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Monday, May 23, 2016
Lately, as my mood has been the lowest it has been in months, I’ve had many things going on inside my mind. I keep going back to one thought that has been keeping me awake at night. We’ve all noticed that in the last few years, suicide is often at the forefront of our minds. Mainstream media, as well as social media, have been posting a lot more about it, and it seems as if we’re hearing about another suicide every other week.
Several months ago, I saw a heartbreaking photo online of Jim Carrey, as he helped to carry the casket of his former girlfriend from the church. She committed suicide. That could have been my husband. It wouldn’t have been publicized like that, but regardless the pain would have been the same.
Are we doing the right thing? Is talking about suicide online so frequently making it happen more often? Or, does it just seem like it happens more often because we’re talking about it?
I look at a situation like Robin Williams, and the hell his poor daughter went through after his death. She had to close down all of her social media accounts because she was so traumatized by the negative posts about her father’s suicide. That’s pathetic, and how I wish I could reach out to her and tell her how sorry I am. This is what makes me question whether we’re doing the right thing. Perhaps we aren’t doing it the right way?
I’m on social media every single day, and I am posting away about my life, my suicide attempt, my book, my bipolar. It leaves me open to a great deal of criticism. At this point, I’ve even been accused of not even really being bipolar because someone read my book, and their experiences weren’t the same as mine. So, automatically I wasn’t really sick. THAT is really sick.
I’ve been committed on three separate occasions, torn my life apart, lost every job I ever had, put so many scars on my body that I look like I walked through a plate-glass window, and I almost died. If you think I am pretending to go through these things just so now and then someone says, “Wow, I’m really sorry,” you’re the one that needs help. I’m not stupid, weak, a coward, attention seeking, or a failure at life.
I sit here and contemplate whether or not being so open about suicide is the best way to go, on my blog dedicated to being open about suicide. I’ve always been told I’m a walking paradox. This is what I truly want to believe. Yes, this is the right thing. People need to know. They need to understand what this is like. Talking about it isn’t causing it to happen more often, we’re just more open to hearing about it. That has to be the case. Otherwise, everything I’ve done has been for nothing, and I cannot stand the thought of that.
Maybe this is just one of those situations where my mind is all over the place because I’m deep in a bout of depression that has me so completely knocked on my ass, that I’ve got no idea when I’m getting back up. Even at night when I do sleep, my mind creates these horrific scenarios in my head. I can’t help but think, I was lucky enough that didn’t happen, but you’re making me watch it as if it did? WHY?
Is social media the best thing for mental illness? I think perhaps it’s like anything else, there are pros and cons. I want to believe that the pros far outweigh the cons on this one. I know that personally, and I’m certain due to my experiences, that too much of it sends me into a tailspin. I simply can’t go to that place day after day. It’s far too painful for me. I’m sure there are others that feel the same way. I do feel that it’s up to each of us to be responsible with what we post and how. Posting a picture of your bleeding arm is not helping anyone, I can promise you that. If anything, you just triggered about a thousand people to do that to themselves...possibly including me. As someone who has been there, I know first-hand.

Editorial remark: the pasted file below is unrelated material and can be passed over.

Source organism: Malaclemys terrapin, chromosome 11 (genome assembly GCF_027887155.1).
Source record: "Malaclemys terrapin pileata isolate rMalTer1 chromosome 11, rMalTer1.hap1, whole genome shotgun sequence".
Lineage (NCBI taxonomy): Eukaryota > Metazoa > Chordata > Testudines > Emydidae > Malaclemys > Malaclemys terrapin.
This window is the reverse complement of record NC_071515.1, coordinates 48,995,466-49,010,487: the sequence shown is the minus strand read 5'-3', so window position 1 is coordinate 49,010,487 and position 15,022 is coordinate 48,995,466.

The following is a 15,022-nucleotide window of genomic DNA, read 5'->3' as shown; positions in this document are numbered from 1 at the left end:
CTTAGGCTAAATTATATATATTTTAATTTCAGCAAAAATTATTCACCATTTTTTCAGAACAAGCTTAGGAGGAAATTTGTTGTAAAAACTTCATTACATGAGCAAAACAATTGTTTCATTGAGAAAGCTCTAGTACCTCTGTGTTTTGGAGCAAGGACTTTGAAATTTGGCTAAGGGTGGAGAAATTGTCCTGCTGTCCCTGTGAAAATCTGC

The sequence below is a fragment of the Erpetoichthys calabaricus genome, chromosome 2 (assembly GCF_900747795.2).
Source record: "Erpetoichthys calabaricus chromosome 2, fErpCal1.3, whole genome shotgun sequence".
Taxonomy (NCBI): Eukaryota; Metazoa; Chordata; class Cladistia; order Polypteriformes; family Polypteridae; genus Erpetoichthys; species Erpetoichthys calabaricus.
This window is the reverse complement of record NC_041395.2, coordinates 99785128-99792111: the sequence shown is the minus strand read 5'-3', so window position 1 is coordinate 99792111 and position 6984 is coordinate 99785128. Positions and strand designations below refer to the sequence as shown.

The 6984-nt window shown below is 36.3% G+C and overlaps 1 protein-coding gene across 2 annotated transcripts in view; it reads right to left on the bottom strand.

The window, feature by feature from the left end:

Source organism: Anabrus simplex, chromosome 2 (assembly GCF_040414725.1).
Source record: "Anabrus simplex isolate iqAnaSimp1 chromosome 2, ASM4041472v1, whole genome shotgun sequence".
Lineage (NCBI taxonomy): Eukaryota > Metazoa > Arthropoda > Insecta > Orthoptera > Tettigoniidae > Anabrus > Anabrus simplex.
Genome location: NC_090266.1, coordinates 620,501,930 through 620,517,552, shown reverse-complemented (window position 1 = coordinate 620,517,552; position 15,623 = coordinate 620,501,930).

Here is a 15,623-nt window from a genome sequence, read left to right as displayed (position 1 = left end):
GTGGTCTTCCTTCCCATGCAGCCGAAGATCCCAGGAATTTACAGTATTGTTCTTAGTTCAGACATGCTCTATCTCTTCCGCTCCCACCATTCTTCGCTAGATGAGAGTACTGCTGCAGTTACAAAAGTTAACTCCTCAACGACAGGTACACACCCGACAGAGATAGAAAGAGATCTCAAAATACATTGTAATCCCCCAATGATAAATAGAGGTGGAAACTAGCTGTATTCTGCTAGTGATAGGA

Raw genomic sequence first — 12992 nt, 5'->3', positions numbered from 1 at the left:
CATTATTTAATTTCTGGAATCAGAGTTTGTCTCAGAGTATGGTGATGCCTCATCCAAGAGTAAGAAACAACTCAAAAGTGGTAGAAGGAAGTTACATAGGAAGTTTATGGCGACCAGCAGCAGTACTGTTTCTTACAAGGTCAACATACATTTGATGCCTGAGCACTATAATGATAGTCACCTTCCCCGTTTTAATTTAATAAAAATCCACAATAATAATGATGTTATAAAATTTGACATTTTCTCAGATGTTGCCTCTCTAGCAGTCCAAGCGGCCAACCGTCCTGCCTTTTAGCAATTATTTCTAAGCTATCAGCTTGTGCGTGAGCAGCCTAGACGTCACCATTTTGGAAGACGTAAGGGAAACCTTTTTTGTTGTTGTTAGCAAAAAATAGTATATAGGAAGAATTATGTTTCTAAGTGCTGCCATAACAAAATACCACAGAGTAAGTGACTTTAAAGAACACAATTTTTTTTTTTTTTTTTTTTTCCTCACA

Let’s just be careful with this. Let’s be kind, considerate, and respectful. That’s all I’m asking. If someone is in a bad spot, help them out if you can. If you can’t, that’s OK too. You can only do as much as you can do at any given moment. I’d love to help everyone that I scroll past, but there are sometimes when I just can’t. I have to help myself at that moment.
I’m just keeping my fingers crossed that my book is doing much more good than harm. That’s why I put myself out there. That’s why I’ve been subjected to all of this scrutiny. I’m a mere mortal, and I can only take so much. So, there will be days when I’m not doing well and maybe I can tell you why, and maybe I can’t. If putting it out into the universe helps someone, I’m extremely grateful for that. I just don’t ever want to be the source of someone else's pain.
It’s a lot to think about all at once. I hope I’ve made at least some amount of sense. Yes, I think we are doing the right thing. I just don’t think everyone is doing it the right way. I guess when all is said and done, that’s my conclusion.
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Friday, May 20, 2016
I’ve spent many, many years dealing with bipolar disorder. However, I’ve only spent a year as a bipolar author. All authors face challenges. Struggling to be published, meeting deadlines, promoting. I am now of the opinion that those of us dealing with bipolar disorder have a different battle to fight. On the heels of receiving my very first rude and threatening email about my book, I am facing an even greater challenge. I have to fight to even continue to put myself out there for this type of scrutiny. I’m constantly trying to tell myself that if I were to give up, the bullies would win. I can’t do that.